New aboriginal courtroom in Calgary to host sentencing circles
With the smell of burning sweetgrass filling the air, a special ceremony heralded the opening of an aboriginal courtroom at the Calgary courthouse Friday.
Alberta Justice Minister Alison Redford joined aboriginal elders as they blessed Courtroom 1800 with a smudging ceremony.
The courtroom was included in the design of the new Calgary courthouse which opened a year and a half ago at a cost of half a billion dollars.
The room features special ventilation to allow for burning sweetgrass, and has a circular pattern on the carpet so sentencing circles can be held there.
"By having this space, it really speaks volumes to the justice system and the aboriginal community coming together," said Christy Morgan, from the Calgary Urban Aboriginal Initiative.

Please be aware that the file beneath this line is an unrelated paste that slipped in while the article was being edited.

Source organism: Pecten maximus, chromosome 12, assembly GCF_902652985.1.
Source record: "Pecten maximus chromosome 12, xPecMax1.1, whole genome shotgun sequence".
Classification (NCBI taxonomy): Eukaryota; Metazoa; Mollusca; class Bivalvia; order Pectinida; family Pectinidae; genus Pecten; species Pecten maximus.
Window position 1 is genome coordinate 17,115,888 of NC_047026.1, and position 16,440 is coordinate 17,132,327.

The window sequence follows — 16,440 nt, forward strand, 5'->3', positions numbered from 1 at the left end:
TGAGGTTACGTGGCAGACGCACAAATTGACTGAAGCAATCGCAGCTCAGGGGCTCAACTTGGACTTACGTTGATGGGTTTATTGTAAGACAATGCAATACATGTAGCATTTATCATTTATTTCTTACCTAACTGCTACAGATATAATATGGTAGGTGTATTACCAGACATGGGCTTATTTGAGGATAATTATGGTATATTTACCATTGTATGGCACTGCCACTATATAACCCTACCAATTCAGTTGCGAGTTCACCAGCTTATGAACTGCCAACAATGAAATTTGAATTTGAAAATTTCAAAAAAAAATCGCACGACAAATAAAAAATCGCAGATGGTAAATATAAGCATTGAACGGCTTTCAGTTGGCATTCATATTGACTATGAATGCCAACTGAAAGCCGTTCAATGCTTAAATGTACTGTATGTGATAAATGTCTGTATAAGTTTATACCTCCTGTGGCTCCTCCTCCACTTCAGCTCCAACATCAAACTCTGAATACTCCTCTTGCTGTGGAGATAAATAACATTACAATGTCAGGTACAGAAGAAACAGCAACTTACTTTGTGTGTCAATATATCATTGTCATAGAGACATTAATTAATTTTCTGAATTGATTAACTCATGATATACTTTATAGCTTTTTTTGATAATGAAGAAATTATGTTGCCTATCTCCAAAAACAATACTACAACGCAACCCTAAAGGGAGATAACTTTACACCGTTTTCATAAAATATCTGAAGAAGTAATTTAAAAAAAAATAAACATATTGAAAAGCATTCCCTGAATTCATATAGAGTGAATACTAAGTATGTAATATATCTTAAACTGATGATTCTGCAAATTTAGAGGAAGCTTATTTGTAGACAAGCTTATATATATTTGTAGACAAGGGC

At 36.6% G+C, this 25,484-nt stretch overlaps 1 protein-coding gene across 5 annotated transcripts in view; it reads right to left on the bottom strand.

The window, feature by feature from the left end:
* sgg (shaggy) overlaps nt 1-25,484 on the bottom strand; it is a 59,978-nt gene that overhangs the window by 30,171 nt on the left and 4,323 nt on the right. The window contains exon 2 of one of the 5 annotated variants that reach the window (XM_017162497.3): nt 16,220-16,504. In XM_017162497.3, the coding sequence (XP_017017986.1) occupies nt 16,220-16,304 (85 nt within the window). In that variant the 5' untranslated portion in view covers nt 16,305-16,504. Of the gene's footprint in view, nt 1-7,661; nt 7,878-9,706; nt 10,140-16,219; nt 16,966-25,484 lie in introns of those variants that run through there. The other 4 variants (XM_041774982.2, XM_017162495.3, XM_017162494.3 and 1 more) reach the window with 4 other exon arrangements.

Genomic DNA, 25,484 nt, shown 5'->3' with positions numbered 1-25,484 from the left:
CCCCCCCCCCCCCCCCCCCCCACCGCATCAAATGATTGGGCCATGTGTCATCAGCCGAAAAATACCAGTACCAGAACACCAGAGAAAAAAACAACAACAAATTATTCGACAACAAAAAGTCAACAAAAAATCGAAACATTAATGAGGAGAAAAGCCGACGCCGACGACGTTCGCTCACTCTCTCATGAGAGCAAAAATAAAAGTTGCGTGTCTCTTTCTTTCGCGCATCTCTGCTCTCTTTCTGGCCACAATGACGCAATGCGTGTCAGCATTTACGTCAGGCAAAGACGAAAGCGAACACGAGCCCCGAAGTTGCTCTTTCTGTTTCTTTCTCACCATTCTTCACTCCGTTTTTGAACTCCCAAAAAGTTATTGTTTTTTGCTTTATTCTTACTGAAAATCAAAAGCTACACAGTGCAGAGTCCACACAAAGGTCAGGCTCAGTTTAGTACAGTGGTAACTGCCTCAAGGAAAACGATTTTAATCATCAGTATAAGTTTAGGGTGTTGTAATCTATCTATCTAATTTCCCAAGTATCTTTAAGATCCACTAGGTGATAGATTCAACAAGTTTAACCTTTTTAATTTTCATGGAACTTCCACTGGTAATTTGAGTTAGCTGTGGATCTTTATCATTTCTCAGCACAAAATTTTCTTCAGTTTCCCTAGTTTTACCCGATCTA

"Aboriginal people are over-represented highly in the justice system, so I think this is a great opportunity to have a neutral area that's actually a place that aboriginal people can feel comfortable and feel that their protocols and their ceremonies are being honoured."
The Tsuu T'ina Court will use the aboriginal courtroom for sentencing circles and for special occasions.
The room will be also used to familiarize courthouse staff and judges with aboriginal customs.